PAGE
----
From working parents to military veterans, GE would not be the company it is today without its employees. We created “Quick Six” to celebrate our diverse talent by asking employees six questions that uncover the unique ways that they contribute to GE and the world.

In our next installment of Quick Six, we sat down with Steve Scavo, Program Manager for the United States Air Force and Lockheed C-5M Super Galaxy program at GE Aviation’s headquarters in Evendale, Ohio. Scavo had the unique opportunity to be filmed for an episode of Richard Hammond’s BIG! show that will feature the C-5M Super Galaxy, powered by GE CF6 engines. The episode will premiere in the United States on the Science Channel at 10p.m. on Wednesday, Feb. 19, 2020.

Tell us about your current role at GE Aviation. Has aviation always been an interest of yours?

By the time I graduated high school, I knew that I wanted to work in the aviation industry. With that in mind, I chose to go to Virginia Tech to pursue a Bachelor of Science degree in mechanical engineering.

After six years of working for Pratt & Whitney in West Palm Beach, Florida, I was presented with the opportunity to work for GE Aviation at their headquarters in Evendale, Ohio. It was almost 30 years ago when I started at GE as a design engineer in the advanced exhaust systems design group. I worked my way through the exhaust system design ranks and eventually became the section manager of the production inlet and exhaust system design group that was responsible for all GE F series (F110, F101) augmenters and exhaust nozzles, the F414 inlet device and all commercial engine exhaust systems. I then became certified as an engineering division Black Belt which led to my current role as the C-5M program manager.  Initially, this role also included program manager responsibilities for the Japan Kawasaki Heavy Industry (KHI) C-2 transport program. I held both positions for approximately seven years. Before handing over the Japan C-2 program manager role, I succeeded in getting the first three years of production orders on contract with the Japan Ministry of Defense. I’ve continued in the C-5M program manager role and as the program has transitioned from flight test into sustainment so have my responsibilities, learnings, and focus.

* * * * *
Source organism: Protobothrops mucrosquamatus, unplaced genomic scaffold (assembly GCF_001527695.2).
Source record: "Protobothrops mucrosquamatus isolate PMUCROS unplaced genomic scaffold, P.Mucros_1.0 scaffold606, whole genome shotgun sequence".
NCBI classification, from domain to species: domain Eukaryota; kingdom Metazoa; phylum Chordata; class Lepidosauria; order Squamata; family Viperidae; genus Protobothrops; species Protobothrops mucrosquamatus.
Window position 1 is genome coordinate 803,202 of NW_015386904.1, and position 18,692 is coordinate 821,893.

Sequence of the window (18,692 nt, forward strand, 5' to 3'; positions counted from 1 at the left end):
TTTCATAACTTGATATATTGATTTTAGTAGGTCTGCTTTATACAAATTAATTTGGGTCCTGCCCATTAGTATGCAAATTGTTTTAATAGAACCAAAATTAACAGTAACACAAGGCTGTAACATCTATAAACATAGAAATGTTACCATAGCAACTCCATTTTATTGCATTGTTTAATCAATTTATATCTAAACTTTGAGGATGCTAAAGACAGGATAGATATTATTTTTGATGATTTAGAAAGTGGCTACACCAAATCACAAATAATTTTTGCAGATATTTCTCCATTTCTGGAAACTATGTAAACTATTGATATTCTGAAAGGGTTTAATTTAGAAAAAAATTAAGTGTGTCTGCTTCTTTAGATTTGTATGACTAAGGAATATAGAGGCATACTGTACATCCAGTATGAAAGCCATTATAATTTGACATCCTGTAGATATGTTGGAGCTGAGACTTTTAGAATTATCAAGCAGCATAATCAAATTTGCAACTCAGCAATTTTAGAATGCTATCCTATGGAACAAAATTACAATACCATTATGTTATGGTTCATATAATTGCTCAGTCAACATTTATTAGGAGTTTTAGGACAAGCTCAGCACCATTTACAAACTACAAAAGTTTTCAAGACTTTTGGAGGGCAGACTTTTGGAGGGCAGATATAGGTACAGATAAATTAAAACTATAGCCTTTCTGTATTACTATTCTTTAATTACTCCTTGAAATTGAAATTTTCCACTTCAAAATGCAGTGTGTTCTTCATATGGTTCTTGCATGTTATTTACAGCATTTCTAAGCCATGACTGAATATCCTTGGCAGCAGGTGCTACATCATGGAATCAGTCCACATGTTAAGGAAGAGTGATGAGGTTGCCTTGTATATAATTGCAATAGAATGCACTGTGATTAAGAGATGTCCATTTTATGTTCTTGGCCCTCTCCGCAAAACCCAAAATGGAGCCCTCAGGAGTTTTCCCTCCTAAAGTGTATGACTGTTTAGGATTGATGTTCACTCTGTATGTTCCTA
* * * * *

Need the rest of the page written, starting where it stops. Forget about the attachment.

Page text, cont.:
The C-5 is the largest plane in the U.S. Air Force fleet. Image credit: Tomas Kellner for GE Reports.

What do you love about managing the C-5M Program?

I love leading teams, problem solving, working directly with our Lockheed and USAF customers and knowing that our efforts are supporting the warfighter. This program has provided me with many opportunities for all the above. In addition, the challenges associated with putting a FAA commercially certified engine on a military aircraft continue to persist to this day and require creative solutions to meet program requirements. I’ve really been grateful for the opportunity to take this program from flight test, through qualification, low rate to full rate production, entry into service and now supporting fleet operations in the field. Managing a program from the start to supporting fleet operations over the past 13 years, I can clearly see the impact of the decisions I have made over the years on the program today.

GE Aviation’s Steve Scavo (right) with Richard Hammond, host of the show Richard Hammond’s Big! Scavo had the unique opportunity to be filmed for the episode featuring the C-5M Super Galaxy, powered by GE CF6 engines.

 

Why is the GE CF6 the best engine for the C-5M Super Galaxy aircraft?